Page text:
Disruption. The buzzword that’s being anxiously whispered at office water fountains around the world. But how well do we really understand the nature of disruption? They say that only by knowing your enemy, can you successfully oppose and defeat him. With this in mind, I explored some of the earliest examples of disruption, tracing its often nefarious tendencies from the era of the Spice Trade, to where we are today. Here are my ten favourite examples why you should embrace disruption or perish while you stubbornly resist change.

In 1822 – Ice warehousing disrupted the spice route

Dubbed “The Ice King”, Frederic Tudor figured out how to store ice for long periods of time and revolutionised food preservation…along with our taste for chilled beverages and icy desserts. Within two decades, shipping blocks of ice around the globe had surpassed the once lucrative spice trade. Basically, ice disrupted spice!

In the 1930’s – The fridge disrupted the ice box 

There was a time when the “iceman” delivered your daily block of chill to your doorstep. Ice boxes (cupboards containing a block of ice and enough space for a few perishables) were popularised when the Ice King got everyone hooked on frozen water. By the 1930s, methods of refrigeration and artificial ice production has progressed to the point that ice harvesting faded into the history books.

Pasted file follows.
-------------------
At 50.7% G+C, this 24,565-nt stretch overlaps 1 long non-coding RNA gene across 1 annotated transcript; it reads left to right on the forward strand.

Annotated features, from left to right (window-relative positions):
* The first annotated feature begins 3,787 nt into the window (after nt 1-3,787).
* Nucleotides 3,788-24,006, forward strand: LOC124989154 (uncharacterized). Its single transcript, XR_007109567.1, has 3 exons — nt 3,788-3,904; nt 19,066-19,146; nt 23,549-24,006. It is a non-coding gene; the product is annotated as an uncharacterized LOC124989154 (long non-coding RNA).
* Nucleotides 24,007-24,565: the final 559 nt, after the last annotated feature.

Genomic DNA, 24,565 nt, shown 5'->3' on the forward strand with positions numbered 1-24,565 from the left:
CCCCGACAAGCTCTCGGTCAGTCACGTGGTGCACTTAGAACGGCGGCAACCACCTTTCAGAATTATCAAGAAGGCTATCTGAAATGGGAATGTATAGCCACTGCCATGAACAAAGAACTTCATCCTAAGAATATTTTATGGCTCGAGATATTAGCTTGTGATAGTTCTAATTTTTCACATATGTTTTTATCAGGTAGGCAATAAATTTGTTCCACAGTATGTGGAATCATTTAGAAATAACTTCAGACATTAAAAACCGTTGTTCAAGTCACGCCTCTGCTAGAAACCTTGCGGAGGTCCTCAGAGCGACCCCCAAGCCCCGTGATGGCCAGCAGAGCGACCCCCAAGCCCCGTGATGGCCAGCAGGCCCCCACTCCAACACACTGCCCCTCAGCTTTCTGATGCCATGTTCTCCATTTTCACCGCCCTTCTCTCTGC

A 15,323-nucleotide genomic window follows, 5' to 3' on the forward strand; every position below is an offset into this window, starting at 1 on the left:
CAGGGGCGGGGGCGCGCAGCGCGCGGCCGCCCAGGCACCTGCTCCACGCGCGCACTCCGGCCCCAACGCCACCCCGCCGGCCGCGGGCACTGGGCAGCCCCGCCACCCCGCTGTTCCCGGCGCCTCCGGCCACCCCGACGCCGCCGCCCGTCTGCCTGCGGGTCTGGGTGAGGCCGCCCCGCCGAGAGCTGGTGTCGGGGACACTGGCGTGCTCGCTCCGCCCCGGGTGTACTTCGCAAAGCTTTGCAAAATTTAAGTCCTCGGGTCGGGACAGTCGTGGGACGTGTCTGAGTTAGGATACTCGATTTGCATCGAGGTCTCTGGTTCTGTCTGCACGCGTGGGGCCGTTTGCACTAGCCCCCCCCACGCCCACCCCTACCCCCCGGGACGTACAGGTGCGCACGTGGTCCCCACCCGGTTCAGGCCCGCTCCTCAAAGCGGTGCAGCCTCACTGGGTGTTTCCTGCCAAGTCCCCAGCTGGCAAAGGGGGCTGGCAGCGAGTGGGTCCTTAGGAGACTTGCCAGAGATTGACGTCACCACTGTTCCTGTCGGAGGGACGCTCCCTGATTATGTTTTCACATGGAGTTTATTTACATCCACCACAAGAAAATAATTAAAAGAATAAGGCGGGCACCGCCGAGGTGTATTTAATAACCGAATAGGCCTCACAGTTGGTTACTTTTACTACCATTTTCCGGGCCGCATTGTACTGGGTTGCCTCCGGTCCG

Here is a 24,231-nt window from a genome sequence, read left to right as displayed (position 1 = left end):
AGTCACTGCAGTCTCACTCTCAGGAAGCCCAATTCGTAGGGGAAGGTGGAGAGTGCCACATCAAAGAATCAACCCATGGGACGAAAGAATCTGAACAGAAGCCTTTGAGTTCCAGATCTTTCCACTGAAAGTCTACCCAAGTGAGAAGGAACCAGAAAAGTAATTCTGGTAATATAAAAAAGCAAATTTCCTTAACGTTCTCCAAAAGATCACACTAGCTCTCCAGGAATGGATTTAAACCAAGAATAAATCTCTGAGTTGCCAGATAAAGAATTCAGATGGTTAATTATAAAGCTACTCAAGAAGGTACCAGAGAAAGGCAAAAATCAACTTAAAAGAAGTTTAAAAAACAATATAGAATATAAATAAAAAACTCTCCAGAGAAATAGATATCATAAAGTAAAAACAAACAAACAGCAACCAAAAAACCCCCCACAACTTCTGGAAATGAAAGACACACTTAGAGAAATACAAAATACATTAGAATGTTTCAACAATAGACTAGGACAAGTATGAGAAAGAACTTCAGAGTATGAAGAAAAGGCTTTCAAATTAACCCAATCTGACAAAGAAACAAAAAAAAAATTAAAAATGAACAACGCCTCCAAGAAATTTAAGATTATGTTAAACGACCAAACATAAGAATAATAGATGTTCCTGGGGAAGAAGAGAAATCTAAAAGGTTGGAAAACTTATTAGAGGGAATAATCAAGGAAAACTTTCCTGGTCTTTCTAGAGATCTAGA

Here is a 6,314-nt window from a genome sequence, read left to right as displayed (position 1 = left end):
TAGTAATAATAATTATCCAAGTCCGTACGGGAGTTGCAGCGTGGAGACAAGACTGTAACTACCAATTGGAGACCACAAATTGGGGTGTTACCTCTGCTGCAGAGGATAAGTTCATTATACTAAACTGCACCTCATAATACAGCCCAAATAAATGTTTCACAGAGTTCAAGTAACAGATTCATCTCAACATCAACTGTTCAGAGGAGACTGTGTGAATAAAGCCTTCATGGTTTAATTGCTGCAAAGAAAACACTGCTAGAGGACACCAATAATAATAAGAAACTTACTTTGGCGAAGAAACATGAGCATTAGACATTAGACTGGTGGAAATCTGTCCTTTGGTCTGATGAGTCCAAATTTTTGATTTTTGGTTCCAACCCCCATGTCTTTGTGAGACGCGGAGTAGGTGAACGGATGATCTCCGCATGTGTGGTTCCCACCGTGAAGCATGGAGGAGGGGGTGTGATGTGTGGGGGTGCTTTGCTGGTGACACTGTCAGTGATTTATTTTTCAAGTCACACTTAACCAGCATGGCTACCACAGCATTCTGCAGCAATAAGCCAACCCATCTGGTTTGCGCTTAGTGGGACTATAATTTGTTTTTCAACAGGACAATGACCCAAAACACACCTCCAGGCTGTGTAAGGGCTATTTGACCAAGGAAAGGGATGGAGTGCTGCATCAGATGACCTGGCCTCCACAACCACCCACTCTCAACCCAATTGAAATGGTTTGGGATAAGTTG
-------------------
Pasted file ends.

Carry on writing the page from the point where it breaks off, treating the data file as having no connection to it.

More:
Nowish – AI-driven bots are disrupting customer service

As machine learning capabilities are improving, bots are becoming smarter and slowly eliminating the need to hire consultants to answer the same questions day in and day out.

Nowish – The humble lamp post becomes a plug

Ubitricity, a German start up, is turning lamp post into electric vehicle charging posts. Drivers can simply plug in at night and wake up to a fully charged car in the morning; users can be tracked and expect a monthly bill in their inbox.

Nowish – Clever cameras are disrupting retail stores

Along with online shopping, new tech gadgets such as the Amazon Echo are taking all the fun out of finding parking at a mall and shuffling alongside crowds of consumers. Echo can take photos and short videos of your outfits with its built-in camera, allowing you to save your looks, share them with friends and teach Echo about your personal style so that it can recommend your next online fashion purchase.

Soonish – Drones will disrupt the fridge

It all seems very sci-fi if you’re not living in San Francisco, but drone delivery is real. Amazon and Walmart are dreaming up floating warehouses (blimps), from which drones would be able to pick up and deliver fresh produce within minutes

Futureish – Space colonisation will disrupt land ownership

When the last morsel of land was discovered, we all thought there was nothing left to explore and there was no more mystery in the world. Until we realised we could ship on over to Mars and call it home. It begs the question: what will space-age politics look like?

By John Sanei